An anonymous blog post recently emerged accusing someone we have organized with in the past of being a snitch; the post provided no evidence to back up this accusation. We have decided not to validate the accusations in this post by engaging with it. Instead we choose to emphasize the following points:
There is no place in radical movements for anonymous and/or unsubstantiated allegations. Such allegations, whether from well-intentioned but misguided individuals or from state agents, have the effect of sowing distrust and division within our movements. They put the accused people in the impossible situation of responding to no one and nothing in particular, or risk seeming to admit guilt by refusing to reply. And they put the rest of us in an uncomfortable position by seeming to demand a verdict of guilt or innocence, without providing any basis for judgment. Such tactics can divide and even destroy movements, as the FBI proved most decisively with its Counter-Intelligence Program, COINTELPRO, against the liberation movements of the 1960s and 1970s. We must learn the lessons of the past and refuse to engage in snitch-jacketing.
It is equally dangerous, and for precisely the same reasons, to speculate about who is responsible for such allegations and why. That sort of speculation merely worsens the problem that it pretends to solve. It increases the speculation; where once it was focused on a single person suspected as a snitch, it expands to envelope everyone as a potential snitch-jacketer. Division widens as we look to each other with suspicion and paranoia.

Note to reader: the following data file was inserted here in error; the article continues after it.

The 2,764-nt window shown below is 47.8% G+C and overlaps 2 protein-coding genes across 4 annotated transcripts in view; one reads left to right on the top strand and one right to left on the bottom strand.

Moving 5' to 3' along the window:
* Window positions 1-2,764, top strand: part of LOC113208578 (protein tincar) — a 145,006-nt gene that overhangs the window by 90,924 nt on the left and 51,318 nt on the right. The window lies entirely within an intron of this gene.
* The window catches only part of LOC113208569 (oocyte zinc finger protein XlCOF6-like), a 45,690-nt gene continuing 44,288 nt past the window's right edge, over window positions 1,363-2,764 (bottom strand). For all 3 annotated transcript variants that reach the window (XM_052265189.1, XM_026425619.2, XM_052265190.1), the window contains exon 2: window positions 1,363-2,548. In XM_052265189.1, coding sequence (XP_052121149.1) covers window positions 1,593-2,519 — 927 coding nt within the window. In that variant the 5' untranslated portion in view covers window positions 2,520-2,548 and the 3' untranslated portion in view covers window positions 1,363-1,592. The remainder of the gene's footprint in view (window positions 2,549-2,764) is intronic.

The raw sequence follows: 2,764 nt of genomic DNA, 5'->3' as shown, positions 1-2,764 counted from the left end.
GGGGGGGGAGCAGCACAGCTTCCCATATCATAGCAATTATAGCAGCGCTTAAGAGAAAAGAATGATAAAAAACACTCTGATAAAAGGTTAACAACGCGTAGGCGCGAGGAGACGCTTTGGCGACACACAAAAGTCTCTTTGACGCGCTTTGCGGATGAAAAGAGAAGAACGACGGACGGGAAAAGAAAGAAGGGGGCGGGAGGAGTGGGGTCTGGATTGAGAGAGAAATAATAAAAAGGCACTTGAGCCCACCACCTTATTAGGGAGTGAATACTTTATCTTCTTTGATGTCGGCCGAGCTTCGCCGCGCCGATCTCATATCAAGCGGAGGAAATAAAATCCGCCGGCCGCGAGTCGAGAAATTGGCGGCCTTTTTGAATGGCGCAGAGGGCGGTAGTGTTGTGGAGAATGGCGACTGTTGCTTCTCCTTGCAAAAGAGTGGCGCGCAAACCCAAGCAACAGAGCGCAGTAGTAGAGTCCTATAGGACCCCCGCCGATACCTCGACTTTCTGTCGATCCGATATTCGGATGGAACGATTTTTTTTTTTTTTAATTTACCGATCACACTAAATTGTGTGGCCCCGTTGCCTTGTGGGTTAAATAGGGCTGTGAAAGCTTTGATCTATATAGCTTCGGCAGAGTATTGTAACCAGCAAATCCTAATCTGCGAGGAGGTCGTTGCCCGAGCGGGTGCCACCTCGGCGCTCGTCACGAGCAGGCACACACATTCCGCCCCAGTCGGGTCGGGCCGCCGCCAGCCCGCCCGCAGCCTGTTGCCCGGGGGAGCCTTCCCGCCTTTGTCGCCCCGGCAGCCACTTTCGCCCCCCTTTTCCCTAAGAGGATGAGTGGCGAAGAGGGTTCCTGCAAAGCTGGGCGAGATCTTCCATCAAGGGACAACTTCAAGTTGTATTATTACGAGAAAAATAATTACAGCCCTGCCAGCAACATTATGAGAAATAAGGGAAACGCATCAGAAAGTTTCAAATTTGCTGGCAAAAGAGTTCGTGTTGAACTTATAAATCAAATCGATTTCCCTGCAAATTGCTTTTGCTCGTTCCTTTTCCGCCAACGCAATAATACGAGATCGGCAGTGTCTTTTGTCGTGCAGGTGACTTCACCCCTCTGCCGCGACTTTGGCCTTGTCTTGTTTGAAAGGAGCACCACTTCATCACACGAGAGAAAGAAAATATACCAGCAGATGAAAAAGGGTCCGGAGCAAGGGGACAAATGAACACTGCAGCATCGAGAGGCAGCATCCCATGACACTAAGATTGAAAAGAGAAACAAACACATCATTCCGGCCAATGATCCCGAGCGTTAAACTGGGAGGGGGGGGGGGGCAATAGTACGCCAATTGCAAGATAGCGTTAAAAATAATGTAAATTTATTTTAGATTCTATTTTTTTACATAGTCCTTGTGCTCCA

If people feel sure enough of their facts to launch public accusations against fellow activists, they should be willing to take personal and/or collective responsibility for such accusations and provide supporting evidence. Otherwise, if we fall into the habit of making accusations unaccountably, and accepting them without question, we have to assume that our enemies will observe the resulting divisions and exploit our weaknesses.
If you agree with these principles, we encourage you to sign onto this statement by leaving a comment below.